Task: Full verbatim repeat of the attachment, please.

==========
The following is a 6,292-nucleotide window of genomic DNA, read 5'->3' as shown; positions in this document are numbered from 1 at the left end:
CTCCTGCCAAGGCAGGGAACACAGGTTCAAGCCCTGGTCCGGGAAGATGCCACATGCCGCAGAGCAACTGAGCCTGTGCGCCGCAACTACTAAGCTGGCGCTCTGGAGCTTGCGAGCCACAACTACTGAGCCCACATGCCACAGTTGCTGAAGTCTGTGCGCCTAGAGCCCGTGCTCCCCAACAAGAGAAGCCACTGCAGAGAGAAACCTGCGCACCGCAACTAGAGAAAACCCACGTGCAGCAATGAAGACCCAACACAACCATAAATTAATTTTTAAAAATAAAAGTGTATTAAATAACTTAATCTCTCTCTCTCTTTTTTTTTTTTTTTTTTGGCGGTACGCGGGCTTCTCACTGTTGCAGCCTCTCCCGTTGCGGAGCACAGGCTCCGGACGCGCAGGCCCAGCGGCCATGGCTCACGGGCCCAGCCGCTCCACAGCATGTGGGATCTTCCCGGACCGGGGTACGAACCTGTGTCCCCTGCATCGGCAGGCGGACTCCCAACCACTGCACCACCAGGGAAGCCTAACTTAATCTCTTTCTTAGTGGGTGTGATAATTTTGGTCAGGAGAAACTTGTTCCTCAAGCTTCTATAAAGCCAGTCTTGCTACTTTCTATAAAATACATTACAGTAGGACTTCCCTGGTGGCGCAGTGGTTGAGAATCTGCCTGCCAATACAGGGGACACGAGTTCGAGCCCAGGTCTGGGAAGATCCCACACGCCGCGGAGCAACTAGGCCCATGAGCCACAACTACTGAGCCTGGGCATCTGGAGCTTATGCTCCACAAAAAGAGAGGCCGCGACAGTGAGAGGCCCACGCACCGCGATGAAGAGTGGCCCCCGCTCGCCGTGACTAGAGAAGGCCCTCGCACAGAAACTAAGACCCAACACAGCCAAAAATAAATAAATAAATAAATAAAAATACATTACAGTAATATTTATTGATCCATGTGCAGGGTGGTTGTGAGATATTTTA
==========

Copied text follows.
The following is a 6,292-nucleotide window of genomic DNA, read 5'->3' as shown; positions in this document are numbered from 1 at the left end:
CTCCTGCCAAGGCAGGGAACACAGGTTCAAGCCCTGGTCCGGGAAGATGCCACATGCCGCAGAGCAACTGAGCCTGTGCGCCGCAACTACTAAGCTGGCGCTCTGGAGCTTGCGAGCCACAACTACTGAGCCCACATGCCACAGTTGCTGAAGTCTGTGCGCCTAGAGCCCGTGCTCCCCAACAAGAGAAGCCACTGCAGAGAGAAACCTGCGCACCGCAACTAGAGAAAACCCACGTGCAGCAATGAAGACCCAACACAACCATAAATTAATTTTTAAAAATAAAAGTGTATTAAATAACTTAATCTCTCTCTCTCTTTTTTTTTTTTTTTTTTGGCGGTACGCGGGCTTCTCACTGTTGCAGCCTCTCCCGTTGCGGAGCACAGGCTCCGGACGCGCAGGCCCAGCGGCCATGGCTCACGGGCCCAGCCGCTCCACAGCATGTGGGATCTTCCCGGACCGGGGTACGAACCTGTGTCCCCTGCATCGGCAGGCGGACTCCCAACCACTGCACCACCAGGGAAGCCTAACTTAATCTCTTTCTTAGTGGGTGTGATAATTTTGGTCAGGAGAAACTTGTTCCTCAAGCTTCTATAAAGCCAGTCTTGCTACTTTCTATAAAATACATTACAGTAGGACTTCCCTGGTGGCGCAGTGGTTGAGAATCTGCCTGCCAATACAGGGGACACGAGTTCGAGCCCAGGTCTGGGAAGATCCCACACGCCGCGGAGCAACTAGGCCCATGAGCCACAACTACTGAGCCTGGGCATCTGGAGCTTATGCTCCACAAAAAGAGAGGCCGCGACAGTGAGAGGCCCACGCACCGCGATGAAGAGTGGCCCCCGCTCGCCGTGACTAGAGAAGGCCCTCGCACAGAAACTAAGACCCAACACAGCCAAAAATAAATAAATAAATAAATAAAAATACATTACAGTAATATTTATTGATCCATGTGCAGGGTGGTTGTGAGATATTTTA